Existing Developmental ImpactsIn our assessment of existing projects we found much higher levels of development occurring within 0.25 miles of DART Rail stations than control group properties. New developments occurring within three years of the opening of a given light rail station have valuations totaling almost $1.5 billion, compared to roughly $600 million in the control areas - a difference of almost $932 million (see Table 1). Yearly differences are apparent, with the control areas outpacing DART station areas in property development in only a few instances. Across the board, it appears that developments occurring within 0.25 miles are substantially more valuable than those in similar control areas.
We also examined new development by property type. As one could reasonably expect, even though the station-area properties saw more development across land uses, there are notable differences among the development types. Table 2 shows the difference in values occurring between the control areas and the DART station areas in each of the five property types we examined: industrial, multi-family residential, office, retail, and single-family residential.
The largest differentials show that multi-family and office property developments are especially drawn to station areas, which is consistent with transit-oriented development and new urbanism style developments. Additionally, the effects of the recession can be clearly seen starting in 2009, with considerable drop-offs in development across the DART and control groups.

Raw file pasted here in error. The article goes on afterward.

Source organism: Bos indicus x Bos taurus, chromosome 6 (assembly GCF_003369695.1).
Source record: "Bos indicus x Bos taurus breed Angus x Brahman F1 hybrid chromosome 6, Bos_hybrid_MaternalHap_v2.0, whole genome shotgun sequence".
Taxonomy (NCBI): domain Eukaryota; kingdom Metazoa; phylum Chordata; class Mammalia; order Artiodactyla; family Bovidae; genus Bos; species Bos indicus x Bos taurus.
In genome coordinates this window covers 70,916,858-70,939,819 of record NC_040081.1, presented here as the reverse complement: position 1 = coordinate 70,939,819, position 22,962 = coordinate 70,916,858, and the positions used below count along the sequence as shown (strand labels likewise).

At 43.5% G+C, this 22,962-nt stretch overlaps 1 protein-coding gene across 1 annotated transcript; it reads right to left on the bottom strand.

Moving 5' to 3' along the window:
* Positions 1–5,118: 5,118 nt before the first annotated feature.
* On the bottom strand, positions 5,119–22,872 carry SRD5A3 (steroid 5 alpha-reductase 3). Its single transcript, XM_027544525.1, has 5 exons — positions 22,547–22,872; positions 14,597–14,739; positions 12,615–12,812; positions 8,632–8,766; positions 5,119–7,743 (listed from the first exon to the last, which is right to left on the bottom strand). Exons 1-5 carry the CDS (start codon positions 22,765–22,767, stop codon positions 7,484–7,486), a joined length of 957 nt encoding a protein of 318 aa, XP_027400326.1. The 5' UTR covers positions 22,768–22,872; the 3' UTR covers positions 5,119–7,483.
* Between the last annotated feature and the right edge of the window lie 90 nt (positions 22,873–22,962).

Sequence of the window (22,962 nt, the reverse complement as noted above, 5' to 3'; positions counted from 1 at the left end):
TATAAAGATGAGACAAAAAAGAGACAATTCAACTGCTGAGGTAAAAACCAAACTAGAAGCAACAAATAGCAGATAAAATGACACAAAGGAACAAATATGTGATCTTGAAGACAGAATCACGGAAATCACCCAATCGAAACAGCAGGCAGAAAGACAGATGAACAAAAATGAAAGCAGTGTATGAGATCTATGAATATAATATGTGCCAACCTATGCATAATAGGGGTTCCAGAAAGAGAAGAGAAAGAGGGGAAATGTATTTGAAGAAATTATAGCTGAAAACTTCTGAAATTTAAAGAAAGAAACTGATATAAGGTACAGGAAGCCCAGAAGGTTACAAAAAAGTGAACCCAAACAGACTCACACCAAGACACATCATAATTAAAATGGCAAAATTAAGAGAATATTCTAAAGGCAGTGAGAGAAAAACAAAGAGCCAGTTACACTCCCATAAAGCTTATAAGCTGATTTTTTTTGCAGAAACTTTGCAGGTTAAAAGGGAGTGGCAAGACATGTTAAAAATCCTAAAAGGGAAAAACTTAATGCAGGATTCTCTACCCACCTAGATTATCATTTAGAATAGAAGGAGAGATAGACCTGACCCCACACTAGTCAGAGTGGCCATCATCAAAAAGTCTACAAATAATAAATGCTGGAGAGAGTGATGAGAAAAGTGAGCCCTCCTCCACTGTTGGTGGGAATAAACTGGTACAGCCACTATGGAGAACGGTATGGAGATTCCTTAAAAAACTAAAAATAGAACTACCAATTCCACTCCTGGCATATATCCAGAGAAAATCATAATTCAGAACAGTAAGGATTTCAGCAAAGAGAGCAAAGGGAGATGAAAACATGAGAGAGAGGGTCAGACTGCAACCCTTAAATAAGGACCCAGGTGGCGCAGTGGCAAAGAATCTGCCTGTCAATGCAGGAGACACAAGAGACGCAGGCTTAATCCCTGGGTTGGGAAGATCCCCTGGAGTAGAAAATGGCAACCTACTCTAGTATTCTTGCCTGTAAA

Figures 2 through 5 offer a graphical representation of the comparative pace of development near DART Rail stations by land use type. Figure 2 tracks multi-family residential property development by value. Unique in this analysis was the greater number of multi-family properties in control group areas; however the projects were much smaller in scale. Between 1993 and 2013 the data suggest that almost $580 million more was invested into multi-family residential development near DART Rail stations than in study control areas. We are cautious to note that some multi-family properties in the control area are actually quadplexes and similar low-density properties. Still, it is noteworthy that the most valuable multifamily projects, such as The Phoenix near Mockingbird Station, are station-area developments.
Through 2013, DART station areas have outperformed their matching control areas in terms of office development by a substantial margin. From 1993 to 2013 new office space built near DART stations totaled more than $224 million, compared to just about $45 million in control areas. Much of the office development occurring near DART stations are large, highly valuable office buildings that are not only near DART stations but close to highways and major roadways. While the control points fit the same criteria, it appears that locations near DART stations have had an edge in the ability to develop valuable office space since 1993 and especially since 2000. New development occurred in both areas during the recession of 2008-2009, but the DART areas far outpaced the control areas in terms of the value of new development (see Figure 3). The large spike in 2009 was a result of the Texas Oncology Center, a $100 million medical office development near the Baylor University Medical Center Station.